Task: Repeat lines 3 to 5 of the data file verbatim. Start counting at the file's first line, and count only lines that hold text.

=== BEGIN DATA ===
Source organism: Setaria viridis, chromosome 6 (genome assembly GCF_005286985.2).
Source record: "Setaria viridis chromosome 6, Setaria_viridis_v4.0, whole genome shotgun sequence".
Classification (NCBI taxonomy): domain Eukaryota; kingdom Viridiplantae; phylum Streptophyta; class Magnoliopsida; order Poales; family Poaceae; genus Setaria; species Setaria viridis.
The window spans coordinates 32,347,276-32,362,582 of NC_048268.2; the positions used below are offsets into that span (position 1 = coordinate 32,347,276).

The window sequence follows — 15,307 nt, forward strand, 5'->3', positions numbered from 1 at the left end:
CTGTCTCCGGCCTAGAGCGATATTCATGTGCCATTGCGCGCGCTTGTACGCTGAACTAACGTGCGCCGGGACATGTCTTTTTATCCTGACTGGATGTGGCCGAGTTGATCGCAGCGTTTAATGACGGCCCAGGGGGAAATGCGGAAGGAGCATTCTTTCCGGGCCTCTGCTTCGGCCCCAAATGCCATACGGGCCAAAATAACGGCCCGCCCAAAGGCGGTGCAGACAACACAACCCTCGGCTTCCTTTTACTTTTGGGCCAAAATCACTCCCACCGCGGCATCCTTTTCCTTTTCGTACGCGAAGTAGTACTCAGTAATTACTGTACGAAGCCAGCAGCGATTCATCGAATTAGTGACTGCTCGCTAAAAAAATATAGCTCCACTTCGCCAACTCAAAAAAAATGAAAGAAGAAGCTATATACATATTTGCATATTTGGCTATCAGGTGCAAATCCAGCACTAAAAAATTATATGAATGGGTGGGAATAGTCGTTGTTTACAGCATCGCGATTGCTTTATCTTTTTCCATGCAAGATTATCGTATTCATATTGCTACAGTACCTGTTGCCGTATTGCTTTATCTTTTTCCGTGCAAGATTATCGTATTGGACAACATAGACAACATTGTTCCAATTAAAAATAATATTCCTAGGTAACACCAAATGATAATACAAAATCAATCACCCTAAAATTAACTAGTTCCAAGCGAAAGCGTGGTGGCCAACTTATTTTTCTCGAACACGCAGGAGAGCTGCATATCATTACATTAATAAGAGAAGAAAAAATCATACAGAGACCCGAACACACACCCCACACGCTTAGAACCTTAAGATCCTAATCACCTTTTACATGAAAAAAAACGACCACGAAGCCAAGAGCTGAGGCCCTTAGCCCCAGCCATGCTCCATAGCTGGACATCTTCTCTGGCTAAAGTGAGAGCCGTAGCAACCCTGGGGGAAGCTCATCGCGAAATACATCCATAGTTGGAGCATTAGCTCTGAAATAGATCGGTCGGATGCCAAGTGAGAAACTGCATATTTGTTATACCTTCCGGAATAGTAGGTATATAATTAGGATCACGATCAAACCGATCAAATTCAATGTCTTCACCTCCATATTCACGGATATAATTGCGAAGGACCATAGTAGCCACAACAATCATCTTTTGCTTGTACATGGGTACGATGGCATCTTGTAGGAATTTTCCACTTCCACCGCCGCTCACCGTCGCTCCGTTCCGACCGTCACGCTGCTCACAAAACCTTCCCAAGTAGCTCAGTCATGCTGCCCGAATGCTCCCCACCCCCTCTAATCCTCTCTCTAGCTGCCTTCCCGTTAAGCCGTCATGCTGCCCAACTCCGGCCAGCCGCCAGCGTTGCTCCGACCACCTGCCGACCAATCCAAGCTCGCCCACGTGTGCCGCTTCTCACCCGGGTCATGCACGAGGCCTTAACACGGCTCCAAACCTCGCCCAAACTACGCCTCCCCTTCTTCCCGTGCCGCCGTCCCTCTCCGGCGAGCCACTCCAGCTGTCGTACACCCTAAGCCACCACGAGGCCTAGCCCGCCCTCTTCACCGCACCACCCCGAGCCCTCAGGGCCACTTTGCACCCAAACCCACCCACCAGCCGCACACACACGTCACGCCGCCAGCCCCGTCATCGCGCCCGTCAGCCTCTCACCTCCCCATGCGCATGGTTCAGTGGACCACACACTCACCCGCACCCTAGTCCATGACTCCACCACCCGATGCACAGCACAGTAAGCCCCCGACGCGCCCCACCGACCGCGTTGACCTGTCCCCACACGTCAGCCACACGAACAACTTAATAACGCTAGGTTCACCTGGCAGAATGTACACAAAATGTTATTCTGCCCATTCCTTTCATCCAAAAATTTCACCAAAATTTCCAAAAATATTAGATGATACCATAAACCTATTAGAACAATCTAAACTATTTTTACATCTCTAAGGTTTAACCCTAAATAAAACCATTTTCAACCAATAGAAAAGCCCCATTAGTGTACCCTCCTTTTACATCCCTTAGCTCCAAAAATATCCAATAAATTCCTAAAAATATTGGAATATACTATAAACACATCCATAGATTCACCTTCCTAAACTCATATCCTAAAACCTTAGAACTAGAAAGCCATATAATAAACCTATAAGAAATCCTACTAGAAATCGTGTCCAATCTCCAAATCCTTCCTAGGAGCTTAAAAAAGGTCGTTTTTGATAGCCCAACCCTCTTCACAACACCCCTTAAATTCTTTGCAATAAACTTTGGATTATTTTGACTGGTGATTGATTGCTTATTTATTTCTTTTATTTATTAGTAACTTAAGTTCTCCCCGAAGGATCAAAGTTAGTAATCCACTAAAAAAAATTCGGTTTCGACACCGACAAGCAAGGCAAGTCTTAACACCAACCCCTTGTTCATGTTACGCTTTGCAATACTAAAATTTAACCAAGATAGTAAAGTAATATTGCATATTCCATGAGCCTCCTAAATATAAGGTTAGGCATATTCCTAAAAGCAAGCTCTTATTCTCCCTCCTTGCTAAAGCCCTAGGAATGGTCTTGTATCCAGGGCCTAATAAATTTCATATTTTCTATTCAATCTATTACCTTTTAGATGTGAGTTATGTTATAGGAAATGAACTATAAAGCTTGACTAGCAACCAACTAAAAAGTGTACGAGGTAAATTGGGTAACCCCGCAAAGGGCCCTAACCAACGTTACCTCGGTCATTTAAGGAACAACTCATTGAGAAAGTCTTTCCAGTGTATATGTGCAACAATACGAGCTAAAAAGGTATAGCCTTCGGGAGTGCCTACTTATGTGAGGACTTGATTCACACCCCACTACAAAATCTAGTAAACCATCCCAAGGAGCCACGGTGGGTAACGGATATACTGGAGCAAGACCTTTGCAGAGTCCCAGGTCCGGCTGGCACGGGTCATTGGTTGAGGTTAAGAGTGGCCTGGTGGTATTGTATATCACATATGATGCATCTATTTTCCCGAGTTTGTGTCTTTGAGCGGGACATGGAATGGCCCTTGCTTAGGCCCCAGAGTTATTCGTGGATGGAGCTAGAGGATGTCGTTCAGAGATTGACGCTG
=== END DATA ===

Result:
Classification (NCBI taxonomy): domain Eukaryota; kingdom Viridiplantae; phylum Streptophyta; class Magnoliopsida; order Poales; family Poaceae; genus Setaria; species Setaria viridis.
The window spans coordinates 32,347,276-32,362,582 of NC_048268.2; the positions used below are offsets into that span (position 1 = coordinate 32,347,276).

The window sequence follows — 15,307 nt, forward strand, 5'->3', positions numbered from 1 at the left end: